By Ruth Brown, Idaho Reports
The Idaho County District Court on Thursday set a hearing in the case of Gerald Pizzuto Jr., who’s been on death row since 1986, over whether a death warrant may be issued.
Pizzuto, 66, was convicted in the 1985 killings of Berta Herndon and her nephew Delbert Herndon outside of McCall. His two co-defendants, William Odom and James Rice, were given lesser sentences for their roles in the crime.
If and when a death warrant is signed, the Idaho Department of Correction is required to carry out the execution within 30 days.
The hearing, set for 2:30 p.m. PT on Dec. 8, comes after a recent denial for reconsideration from the Idaho Supreme Court.
On Thursday, Pizzuto’s attorneys asked a federal judge in his pending case to issue an injunction, prohibiting the state from obtaining a death warrant until discovery in the federal case is complete.
The federal case revolves around the type of chemicals used in executions. The court discovery schedule is set to be complete in February 2023, but the defense fears the state will obtain a death warrant before that time.
“A death warrant signed before this timeline reaches its end would render the (federal) Court’s scheduling order meaningless,” the defense wrote in its request.
Pizzuto narrowly avoided execution last year after he was granted a communitation hearing. The Idaho Commission of Pardons and Parole granted Pizzuto the commutation hearing in November 2021 and voted to recommend the commutation in a 4-3 vote. Gov. Brad Little denied that recommendation in December.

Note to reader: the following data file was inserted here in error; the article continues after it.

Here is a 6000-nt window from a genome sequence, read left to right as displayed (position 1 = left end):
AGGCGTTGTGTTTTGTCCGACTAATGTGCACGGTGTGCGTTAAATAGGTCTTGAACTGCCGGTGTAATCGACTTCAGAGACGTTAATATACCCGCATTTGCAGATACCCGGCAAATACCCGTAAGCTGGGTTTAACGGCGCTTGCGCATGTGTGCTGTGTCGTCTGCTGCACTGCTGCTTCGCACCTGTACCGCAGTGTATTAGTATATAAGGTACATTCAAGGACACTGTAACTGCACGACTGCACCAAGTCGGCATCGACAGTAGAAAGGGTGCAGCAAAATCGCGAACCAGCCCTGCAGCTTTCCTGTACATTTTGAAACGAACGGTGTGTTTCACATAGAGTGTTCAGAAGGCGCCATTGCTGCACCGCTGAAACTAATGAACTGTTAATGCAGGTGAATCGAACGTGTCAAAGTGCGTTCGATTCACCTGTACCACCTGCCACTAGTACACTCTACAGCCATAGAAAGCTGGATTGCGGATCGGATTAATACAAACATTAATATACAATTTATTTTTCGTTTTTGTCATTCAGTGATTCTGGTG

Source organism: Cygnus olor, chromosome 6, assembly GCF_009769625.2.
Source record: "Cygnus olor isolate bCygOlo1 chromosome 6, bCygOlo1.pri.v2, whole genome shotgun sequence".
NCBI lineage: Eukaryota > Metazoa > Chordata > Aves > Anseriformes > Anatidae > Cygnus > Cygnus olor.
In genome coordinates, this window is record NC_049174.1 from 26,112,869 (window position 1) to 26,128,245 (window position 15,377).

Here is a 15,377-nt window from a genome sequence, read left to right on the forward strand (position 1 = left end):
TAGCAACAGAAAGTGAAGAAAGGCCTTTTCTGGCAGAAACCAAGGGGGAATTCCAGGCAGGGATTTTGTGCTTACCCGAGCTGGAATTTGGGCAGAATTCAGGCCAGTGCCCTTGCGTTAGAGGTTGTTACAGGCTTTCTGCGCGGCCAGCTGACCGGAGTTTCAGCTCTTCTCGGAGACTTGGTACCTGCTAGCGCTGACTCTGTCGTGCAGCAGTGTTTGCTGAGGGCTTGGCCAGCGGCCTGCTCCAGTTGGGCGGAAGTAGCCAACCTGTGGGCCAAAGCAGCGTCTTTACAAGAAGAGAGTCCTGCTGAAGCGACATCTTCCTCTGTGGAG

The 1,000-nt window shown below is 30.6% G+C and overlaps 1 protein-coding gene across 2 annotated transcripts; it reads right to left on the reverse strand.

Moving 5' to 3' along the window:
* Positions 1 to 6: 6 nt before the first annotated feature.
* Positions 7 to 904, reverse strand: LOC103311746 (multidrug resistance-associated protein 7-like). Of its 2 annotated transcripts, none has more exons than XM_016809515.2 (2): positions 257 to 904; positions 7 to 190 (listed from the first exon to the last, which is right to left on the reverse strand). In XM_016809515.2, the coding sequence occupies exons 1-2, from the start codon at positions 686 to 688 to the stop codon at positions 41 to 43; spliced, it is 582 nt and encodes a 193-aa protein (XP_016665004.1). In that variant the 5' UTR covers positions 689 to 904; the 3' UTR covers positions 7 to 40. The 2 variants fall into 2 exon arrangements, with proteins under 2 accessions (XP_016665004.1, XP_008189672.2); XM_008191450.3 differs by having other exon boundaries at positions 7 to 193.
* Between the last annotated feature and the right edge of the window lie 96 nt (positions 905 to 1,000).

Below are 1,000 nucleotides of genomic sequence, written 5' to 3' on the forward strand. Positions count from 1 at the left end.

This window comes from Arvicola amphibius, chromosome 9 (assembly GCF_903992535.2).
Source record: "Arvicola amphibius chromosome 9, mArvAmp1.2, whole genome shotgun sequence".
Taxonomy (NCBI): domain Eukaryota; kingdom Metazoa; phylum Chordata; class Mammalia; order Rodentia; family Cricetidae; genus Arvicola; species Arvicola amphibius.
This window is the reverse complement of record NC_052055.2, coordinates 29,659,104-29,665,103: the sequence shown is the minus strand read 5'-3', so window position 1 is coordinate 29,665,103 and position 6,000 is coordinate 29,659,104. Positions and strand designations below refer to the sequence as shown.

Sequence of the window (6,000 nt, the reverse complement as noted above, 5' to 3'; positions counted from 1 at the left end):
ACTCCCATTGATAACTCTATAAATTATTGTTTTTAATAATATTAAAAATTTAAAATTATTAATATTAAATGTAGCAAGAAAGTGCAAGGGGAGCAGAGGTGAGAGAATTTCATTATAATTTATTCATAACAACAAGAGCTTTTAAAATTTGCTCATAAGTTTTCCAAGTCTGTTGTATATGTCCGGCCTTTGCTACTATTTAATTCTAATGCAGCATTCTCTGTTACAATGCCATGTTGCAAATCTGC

The commission members who supported the commutation wrote “This recommendation is one of mercy due to Mr. Pizzuto’s current medical condition and evidence of his decreased intellectual functioning.”
Pizzuto is terminally ill and is diagnosed with advanced bladder cancer and a heart condition.
Governor Little said last December that the crimes were “brutal, senseless and indiscriminate,” and denied the Commission’s recommendation.
Pizzuto’s attorneys fought the governor’s denial, but the Idaho Supreme Court sided with Little. The attorneys asked the Supreme Court for reconsideration, but on Oct. 28 the Idaho Supreme Court said it would not reconsider its decision.